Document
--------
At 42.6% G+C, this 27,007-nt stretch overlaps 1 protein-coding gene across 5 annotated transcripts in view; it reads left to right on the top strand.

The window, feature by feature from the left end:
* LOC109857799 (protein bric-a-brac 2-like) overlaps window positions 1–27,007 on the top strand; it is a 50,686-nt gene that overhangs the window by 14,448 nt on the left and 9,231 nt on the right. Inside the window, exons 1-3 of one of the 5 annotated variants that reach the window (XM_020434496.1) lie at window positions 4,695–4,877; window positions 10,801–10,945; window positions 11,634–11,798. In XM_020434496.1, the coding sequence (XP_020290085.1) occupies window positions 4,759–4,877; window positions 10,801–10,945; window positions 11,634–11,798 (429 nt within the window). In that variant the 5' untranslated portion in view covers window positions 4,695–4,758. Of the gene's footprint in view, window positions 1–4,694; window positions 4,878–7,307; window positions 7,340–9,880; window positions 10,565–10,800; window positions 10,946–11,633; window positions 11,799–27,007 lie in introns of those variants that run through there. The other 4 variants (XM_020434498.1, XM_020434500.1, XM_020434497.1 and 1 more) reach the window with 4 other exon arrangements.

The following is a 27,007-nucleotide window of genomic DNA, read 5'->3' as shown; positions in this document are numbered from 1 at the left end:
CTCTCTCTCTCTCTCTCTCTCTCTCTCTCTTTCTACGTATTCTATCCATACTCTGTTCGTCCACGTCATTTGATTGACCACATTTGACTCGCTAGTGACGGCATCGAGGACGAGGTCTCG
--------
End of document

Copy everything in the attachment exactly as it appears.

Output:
At 42.6% G+C, this 27,007-nt stretch overlaps 1 protein-coding gene across 5 annotated transcripts in view; it reads left to right on the top strand.

The window, feature by feature from the left end:
* LOC109857799 (protein bric-a-brac 2-like) overlaps window positions 1–27,007 on the top strand; it is a 50,686-nt gene that overhangs the window by 14,448 nt on the left and 9,231 nt on the right. Inside the window, exons 1-3 of one of the 5 annotated variants that reach the window (XM_020434496.1) lie at window positions 4,695–4,877; window positions 10,801–10,945; window positions 11,634–11,798. In XM_020434496.1, the coding sequence (XP_020290085.1) occupies window positions 4,759–4,877; window positions 10,801–10,945; window positions 11,634–11,798 (429 nt within the window). In that variant the 5' untranslated portion in view covers window positions 4,695–4,758. Of the gene's footprint in view, window positions 1–4,694; window positions 4,878–7,307; window positions 7,340–9,880; window positions 10,565–10,800; window positions 10,946–11,633; window positions 11,799–27,007 lie in introns of those variants that run through there. The other 4 variants (XM_020434498.1, XM_020434500.1, XM_020434497.1 and 1 more) reach the window with 4 other exon arrangements.

The following is a 27,007-nucleotide window of genomic DNA, read 5'->3' as shown; positions in this document are numbered from 1 at the left end:
CTCTCTCTCTCTCTCTCTCTCTCTCTCTCTTTCTACGTATTCTATCCATACTCTGTTCGTCCACGTCATTTGATTGACCACATTTGACTCGCTAGTGACGGCATCGAGGACGAGGTCTCG